Global problem, global solutions
The UN’s SGDs are global in ambition and therefore it is not only UK universities that are recognising the centrality of sustainability to HE. Les Roches Global Hospitality education, an international institution with campuses in Switzerland, Spain and China, places significant emphasis on sustainability as a way to future-proof graduates’ careers. “It’s crucial that we prepare students with the skills to understand their environmental impacts and implement sustainable practices on a wider scale,” explained Dr Stuart Jauncey, Managing Director. He is adamant that sustainability has wider implications, beyond burnishing an institution’s eco-credentials. “It’s about guaranteeing an organisation’s survival in an increasingly competitive world and taking care of your employees, resources and customers.”
To build the leaders of tomorrow, listen to the students of today
As at the other institutions, students are driving this awareness as well as providing the oversight to ensure that rhetoric matches reality. Les Roches are currently working towards ISO 4001 sustainable certification and “student teams will be responsible for identifying the processes that we need to meet this global certification”, assured Dr Jauncey. As with the other institutions, students are at the heart of sustainable decision-making. Pupils at the institute have formed a Green Club to advise management about environmental issues. Les Roches’ Roots restaurant, an onsite fine-dining experience, additionally places great emphasis on using local produce as a crucial aspect of the curriculum. Lastly, an inaugural Sustainable Tourism for Good conference is planned for Summer 2019, organised and run by students.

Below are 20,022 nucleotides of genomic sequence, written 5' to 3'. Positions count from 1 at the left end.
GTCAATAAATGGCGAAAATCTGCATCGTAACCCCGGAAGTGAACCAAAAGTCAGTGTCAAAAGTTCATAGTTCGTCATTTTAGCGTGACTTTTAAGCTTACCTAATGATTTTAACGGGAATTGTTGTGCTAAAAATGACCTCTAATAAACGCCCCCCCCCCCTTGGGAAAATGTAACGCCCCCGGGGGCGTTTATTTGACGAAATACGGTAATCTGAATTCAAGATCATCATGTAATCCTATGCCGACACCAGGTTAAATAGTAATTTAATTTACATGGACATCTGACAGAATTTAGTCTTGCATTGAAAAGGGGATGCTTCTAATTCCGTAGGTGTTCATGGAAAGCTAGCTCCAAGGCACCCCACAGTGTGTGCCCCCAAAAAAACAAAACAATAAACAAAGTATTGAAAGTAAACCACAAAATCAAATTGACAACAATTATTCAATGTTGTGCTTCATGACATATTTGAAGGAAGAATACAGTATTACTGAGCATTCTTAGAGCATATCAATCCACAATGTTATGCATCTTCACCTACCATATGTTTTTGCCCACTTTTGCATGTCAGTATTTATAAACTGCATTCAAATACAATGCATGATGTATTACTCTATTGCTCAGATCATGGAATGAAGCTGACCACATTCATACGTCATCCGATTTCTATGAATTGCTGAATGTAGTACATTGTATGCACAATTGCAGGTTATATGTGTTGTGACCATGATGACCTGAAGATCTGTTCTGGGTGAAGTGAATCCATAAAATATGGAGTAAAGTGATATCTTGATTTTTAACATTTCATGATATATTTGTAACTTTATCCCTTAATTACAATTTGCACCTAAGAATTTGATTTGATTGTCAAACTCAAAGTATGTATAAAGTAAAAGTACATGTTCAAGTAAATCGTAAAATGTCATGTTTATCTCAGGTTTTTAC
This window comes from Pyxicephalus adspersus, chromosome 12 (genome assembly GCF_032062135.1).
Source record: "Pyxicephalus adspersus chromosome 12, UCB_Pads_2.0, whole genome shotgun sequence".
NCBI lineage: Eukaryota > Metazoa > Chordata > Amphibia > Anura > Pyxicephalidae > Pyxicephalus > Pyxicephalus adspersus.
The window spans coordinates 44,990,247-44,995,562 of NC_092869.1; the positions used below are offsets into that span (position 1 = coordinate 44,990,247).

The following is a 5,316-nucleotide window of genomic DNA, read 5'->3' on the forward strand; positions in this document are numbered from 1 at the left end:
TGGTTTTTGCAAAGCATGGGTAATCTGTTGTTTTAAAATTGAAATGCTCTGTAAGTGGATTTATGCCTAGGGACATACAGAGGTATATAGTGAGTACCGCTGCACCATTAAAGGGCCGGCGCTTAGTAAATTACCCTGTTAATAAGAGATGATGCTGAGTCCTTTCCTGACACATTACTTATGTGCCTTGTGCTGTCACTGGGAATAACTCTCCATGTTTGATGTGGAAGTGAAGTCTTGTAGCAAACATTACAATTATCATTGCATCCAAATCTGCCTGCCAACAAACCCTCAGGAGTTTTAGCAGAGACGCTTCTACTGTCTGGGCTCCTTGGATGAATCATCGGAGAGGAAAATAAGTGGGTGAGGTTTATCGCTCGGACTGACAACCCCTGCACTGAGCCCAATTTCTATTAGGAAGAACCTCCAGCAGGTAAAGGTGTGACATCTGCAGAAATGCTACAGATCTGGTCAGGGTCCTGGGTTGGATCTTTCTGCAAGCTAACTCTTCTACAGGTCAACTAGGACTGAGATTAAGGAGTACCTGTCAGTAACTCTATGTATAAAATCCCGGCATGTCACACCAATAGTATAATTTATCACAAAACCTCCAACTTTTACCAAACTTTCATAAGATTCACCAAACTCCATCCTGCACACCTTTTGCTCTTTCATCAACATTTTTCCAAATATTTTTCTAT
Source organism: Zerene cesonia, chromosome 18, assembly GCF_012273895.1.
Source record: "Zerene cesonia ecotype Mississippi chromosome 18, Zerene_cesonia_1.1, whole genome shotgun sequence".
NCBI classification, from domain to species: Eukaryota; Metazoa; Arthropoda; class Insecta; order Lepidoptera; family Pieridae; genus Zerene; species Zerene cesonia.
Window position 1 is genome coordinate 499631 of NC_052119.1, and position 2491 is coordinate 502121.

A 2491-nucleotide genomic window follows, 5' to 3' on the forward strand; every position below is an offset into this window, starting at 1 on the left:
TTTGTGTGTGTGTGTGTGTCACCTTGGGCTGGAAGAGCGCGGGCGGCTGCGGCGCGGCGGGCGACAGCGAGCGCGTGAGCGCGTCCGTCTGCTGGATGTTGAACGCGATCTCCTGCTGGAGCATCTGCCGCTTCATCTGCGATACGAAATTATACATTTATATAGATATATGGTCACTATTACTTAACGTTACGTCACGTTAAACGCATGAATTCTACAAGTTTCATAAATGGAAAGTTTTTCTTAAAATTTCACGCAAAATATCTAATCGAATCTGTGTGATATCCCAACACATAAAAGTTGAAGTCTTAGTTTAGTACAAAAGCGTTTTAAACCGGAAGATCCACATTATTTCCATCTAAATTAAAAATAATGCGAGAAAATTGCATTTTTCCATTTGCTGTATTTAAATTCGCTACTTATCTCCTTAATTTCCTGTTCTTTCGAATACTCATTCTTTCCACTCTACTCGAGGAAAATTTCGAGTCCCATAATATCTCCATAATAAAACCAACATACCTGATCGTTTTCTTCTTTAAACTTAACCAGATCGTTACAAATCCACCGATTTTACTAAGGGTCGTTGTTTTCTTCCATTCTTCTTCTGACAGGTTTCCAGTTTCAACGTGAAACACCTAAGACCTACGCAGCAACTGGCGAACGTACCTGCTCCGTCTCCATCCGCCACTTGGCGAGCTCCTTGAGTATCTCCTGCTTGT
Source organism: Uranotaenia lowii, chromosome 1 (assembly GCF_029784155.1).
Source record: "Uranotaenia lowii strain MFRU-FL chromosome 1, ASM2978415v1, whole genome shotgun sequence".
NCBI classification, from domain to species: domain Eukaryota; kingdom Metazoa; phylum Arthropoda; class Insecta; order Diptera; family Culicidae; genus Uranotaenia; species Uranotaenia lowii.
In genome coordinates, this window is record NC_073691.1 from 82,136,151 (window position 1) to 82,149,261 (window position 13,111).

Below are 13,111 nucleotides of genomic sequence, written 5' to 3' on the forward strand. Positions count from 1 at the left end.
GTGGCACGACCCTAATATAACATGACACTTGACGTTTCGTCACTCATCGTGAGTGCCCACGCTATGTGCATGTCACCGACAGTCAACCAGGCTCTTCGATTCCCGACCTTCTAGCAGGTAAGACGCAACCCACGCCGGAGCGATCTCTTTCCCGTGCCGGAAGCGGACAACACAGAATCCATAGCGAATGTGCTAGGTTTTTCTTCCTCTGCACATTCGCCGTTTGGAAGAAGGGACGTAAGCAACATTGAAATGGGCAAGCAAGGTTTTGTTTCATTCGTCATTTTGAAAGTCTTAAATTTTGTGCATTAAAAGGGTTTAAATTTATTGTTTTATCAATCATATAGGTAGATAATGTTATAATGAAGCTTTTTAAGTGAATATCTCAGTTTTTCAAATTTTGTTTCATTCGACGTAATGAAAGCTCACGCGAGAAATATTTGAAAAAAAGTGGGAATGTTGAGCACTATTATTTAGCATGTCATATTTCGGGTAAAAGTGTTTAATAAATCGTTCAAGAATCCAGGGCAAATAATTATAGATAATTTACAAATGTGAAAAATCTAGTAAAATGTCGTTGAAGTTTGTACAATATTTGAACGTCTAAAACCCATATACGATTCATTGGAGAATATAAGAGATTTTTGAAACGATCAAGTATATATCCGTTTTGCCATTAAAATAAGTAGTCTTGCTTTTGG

An approach to sustainability which places student understanding and enthusiasm at the heart of an institution’s policy is, then, essential to ensuring that ‘sustainability’ has substance. Students and recent graduates are amongst the most idealistic and engaged citizens in our society.
They are an invaluable resource for building a fairer, more sustainable future; universities underestimate their concerns and contributions at their peril. To build the leaders of tomorrow, listen to the students of today.